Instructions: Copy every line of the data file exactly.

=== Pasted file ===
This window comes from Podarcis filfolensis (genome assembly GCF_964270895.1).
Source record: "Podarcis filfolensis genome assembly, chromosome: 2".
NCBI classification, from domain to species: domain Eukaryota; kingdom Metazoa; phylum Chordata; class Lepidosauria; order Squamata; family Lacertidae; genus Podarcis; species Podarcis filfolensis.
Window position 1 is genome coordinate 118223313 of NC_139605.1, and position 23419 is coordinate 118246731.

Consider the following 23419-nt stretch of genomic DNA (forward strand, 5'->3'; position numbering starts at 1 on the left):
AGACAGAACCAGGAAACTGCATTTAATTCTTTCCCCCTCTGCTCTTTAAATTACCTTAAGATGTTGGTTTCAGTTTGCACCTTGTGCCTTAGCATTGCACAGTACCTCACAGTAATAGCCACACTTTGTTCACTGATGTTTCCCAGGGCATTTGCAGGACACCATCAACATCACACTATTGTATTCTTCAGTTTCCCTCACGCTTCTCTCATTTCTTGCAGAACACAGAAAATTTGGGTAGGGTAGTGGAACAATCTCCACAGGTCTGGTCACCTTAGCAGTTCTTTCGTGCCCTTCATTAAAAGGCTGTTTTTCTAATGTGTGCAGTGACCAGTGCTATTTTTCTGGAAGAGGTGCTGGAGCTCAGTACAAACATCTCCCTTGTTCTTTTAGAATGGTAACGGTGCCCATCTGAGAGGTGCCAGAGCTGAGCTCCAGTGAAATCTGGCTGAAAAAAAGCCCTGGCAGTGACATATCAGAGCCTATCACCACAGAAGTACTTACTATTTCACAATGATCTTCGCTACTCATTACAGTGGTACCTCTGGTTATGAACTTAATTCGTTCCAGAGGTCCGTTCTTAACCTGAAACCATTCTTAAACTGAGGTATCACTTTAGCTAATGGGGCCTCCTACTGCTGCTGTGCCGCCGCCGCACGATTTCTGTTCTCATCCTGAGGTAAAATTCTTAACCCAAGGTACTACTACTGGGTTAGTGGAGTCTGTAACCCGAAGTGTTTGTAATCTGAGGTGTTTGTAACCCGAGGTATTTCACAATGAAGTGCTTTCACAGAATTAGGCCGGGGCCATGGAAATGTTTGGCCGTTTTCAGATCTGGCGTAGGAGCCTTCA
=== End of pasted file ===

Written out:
This window comes from Podarcis filfolensis (genome assembly GCF_964270895.1).
Source record: "Podarcis filfolensis genome assembly, chromosome: 2".
NCBI classification, from domain to species: domain Eukaryota; kingdom Metazoa; phylum Chordata; class Lepidosauria; order Squamata; family Lacertidae; genus Podarcis; species Podarcis filfolensis.
Window position 1 is genome coordinate 118223313 of NC_139605.1, and position 23419 is coordinate 118246731.

Consider the following 23419-nt stretch of genomic DNA (forward strand, 5'->3'; position numbering starts at 1 on the left):
AGACAGAACCAGGAAACTGCATTTAATTCTTTCCCCCTCTGCTCTTTAAATTACCTTAAGATGTTGGTTTCAGTTTGCACCTTGTGCCTTAGCATTGCACAGTACCTCACAGTAATAGCCACACTTTGTTCACTGATGTTTCCCAGGGCATTTGCAGGACACCATCAACATCACACTATTGTATTCTTCAGTTTCCCTCACGCTTCTCTCATTTCTTGCAGAACACAGAAAATTTGGGTAGGGTAGTGGAACAATCTCCACAGGTCTGGTCACCTTAGCAGTTCTTTCGTGCCCTTCATTAAAAGGCTGTTTTTCTAATGTGTGCAGTGACCAGTGCTATTTTTCTGGAAGAGGTGCTGGAGCTCAGTACAAACATCTCCCTTGTTCTTTTAGAATGGTAACGGTGCCCATCTGAGAGGTGCCAGAGCTGAGCTCCAGTGAAATCTGGCTGAAAAAAAGCCCTGGCAGTGACATATCAGAGCCTATCACCACAGAAGTACTTACTATTTCACAATGATCTTCGCTACTCATTACAGTGGTACCTCTGGTTATGAACTTAATTCGTTCCAGAGGTCCGTTCTTAACCTGAAACCATTCTTAAACTGAGGTATCACTTTAGCTAATGGGGCCTCCTACTGCTGCTGTGCCGCCGCCGCACGATTTCTGTTCTCATCCTGAGGTAAAATTCTTAACCCAAGGTACTACTACTGGGTTAGTGGAGTCTGTAACCCGAAGTGTTTGTAATCTGAGGTGTTTGTAACCCGAGGTATTTCACAATGAAGTGCTTTCACAGAATTAGGCCGGGGCCATGGAAATGTTTGGCCGTTTTCAGATCTGGCGTAGGAGCCTTCA